“When The Autopsy Is Written On The Death Of The Middle Class, The Current Lousy Economic Recovery Will Be A Major Contributing Factor.” “When the autopsy is written on the death of the middle class, the current lousy economic recovery will be a major contributing factor, according to a new report. The job market's recovery from the Great Recession has been the slowest since World War II, and middle-income jobs lost during the recession are being replaced by low-wage McJobs.” (Mark Gongloff, “The Death Of The Middle Class Is Being Sped Up By The Anemic Recovery: Study,” The Huffington Post, 6/5/13)

A Recent Study By The Boston Federal Reserve Concluded That The Decline In Labor Force Participation Is Mostly Due To Prime-Age Workers Dropping Out Of The Work Force, Rather Than Elderly Retirement.  “These regression results provide stark evidence that cyclical factors have been crucial in explaining the recent decline in prime-age LFPR. The coefficient on the lagged change in prime-age unemployment is highly significant (t-statistic of -3.9); that is, the state-level data exhibit a strong negative correlation between changes in LFPR and lagged changes in unemployment for prime-age adults. In contrast, the regression intercept is not statistically significant from zero (t-statistic of -0.97), indicating that the data provides no support whatsoever for structural interpretations of the drop in prime-age LFPR. In effect, the state-level data indicates that the aggregate decline in prime-age LFPR since 2007 can be fully explained by the persistent shortfall in labor demand…” (Christopher J. Erceg and Andrew T. Levin, “Labor Force Participation And Monetary Policy In The Wake Of The Great Recession,” Boston Federal Reserve, 4/9/13)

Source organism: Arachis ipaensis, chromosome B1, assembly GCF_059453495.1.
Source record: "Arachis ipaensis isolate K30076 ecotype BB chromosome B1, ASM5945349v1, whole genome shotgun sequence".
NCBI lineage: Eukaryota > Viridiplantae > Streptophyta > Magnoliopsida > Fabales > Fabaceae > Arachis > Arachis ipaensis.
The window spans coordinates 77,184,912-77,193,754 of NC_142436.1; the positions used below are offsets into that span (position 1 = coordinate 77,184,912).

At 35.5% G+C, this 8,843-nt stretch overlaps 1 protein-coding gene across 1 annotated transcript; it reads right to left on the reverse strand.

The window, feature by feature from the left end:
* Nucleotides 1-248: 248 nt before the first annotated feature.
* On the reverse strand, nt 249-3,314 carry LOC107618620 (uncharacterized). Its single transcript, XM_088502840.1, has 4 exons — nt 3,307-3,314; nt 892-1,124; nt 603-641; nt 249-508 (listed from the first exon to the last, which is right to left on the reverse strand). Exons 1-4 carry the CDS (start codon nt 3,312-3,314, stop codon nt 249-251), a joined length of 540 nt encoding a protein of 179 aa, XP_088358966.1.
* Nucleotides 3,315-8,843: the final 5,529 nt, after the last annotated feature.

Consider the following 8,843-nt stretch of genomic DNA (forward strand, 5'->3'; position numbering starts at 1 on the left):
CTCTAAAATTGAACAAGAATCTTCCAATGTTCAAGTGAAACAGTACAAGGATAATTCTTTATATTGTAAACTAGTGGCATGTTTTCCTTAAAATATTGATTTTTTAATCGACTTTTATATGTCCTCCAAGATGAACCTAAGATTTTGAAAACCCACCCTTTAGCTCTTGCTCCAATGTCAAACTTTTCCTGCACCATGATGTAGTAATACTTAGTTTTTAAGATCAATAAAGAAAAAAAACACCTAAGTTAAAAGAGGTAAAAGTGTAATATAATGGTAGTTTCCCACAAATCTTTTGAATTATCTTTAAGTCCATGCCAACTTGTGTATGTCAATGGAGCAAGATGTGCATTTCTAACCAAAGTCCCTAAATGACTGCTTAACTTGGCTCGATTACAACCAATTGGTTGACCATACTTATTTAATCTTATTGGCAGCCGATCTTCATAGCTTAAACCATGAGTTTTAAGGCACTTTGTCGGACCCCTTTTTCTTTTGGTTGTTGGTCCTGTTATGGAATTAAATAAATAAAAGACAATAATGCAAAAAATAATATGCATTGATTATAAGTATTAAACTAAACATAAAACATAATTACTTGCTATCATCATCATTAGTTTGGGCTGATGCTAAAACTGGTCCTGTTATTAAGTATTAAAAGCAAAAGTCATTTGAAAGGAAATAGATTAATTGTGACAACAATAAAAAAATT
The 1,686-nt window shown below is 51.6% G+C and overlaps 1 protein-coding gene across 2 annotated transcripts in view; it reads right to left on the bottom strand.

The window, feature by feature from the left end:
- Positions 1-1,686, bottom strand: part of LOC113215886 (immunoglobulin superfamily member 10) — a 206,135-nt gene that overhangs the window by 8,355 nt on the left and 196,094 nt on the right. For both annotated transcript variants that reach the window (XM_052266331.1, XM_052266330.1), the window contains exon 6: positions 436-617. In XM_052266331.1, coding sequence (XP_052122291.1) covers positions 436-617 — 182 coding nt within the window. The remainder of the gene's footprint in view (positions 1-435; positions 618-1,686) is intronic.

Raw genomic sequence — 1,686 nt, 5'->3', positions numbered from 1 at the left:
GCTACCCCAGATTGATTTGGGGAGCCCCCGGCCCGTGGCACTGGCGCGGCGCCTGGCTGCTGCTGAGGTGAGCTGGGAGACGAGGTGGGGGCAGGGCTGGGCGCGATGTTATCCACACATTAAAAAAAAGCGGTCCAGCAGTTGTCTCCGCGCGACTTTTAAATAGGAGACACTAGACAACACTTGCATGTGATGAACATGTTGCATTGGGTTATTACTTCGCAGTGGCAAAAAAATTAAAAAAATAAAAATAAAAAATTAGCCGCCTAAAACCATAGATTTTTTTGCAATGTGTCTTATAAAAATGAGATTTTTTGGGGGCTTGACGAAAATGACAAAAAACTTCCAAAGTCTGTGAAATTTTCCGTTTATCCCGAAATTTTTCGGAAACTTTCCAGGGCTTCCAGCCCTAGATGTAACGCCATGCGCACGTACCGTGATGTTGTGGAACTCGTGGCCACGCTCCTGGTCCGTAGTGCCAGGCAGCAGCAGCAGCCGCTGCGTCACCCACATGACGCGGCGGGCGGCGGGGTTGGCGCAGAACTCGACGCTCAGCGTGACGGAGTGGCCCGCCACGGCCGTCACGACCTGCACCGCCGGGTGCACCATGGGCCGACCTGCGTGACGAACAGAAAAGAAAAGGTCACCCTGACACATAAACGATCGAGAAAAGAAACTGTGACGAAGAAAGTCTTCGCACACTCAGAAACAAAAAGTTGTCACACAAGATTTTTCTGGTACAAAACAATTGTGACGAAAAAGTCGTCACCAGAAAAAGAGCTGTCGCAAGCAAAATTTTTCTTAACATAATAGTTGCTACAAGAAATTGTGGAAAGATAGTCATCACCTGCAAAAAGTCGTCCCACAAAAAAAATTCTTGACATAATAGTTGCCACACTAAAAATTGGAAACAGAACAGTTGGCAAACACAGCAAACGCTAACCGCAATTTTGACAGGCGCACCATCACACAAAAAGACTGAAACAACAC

“What Is New, Surprising, Alarming And Often Overlooked In The Labor Force Today Is The Exodus Of Workers In Their Prime — And All The Growth Opportunities They’ve Taken With Them.” “This is exactly why it was wrong in the first place to point to demographic change as the more important component of the decline in labor force participation today. It has never been a question that America’s demographics would shift as the baby boomers began to retire; we’ve seen it coming for decades. What is new, surprising, alarming and often overlooked in the labor force today is the exodus of workers in their prime — and all the growth opportunities they’ve taken with them.” (Jim Tankersley, “WonkFeud Part 2: The Labor Force Participation Debate Gets Real,” The Washington Post’s WonkBlog, 4/30/13)

“This Recovery Is Still Half The Pace Of The Normal Expansion.” “The bad news is that this recovery is still half the pace of the normal expansion. The Joint Economic Committee reports that if the economy had grown at the typical pace coming out of recession, at this stage GDP would be closer to $17.4 trillion. This $1.4 trillion growth deficit is roughly the size of the combined annual production of Michigan, Ohio and Pennsylvania in 2011.” (Editorial, “The Growth Deficit,” The Wall Street Journal, 4/28/13)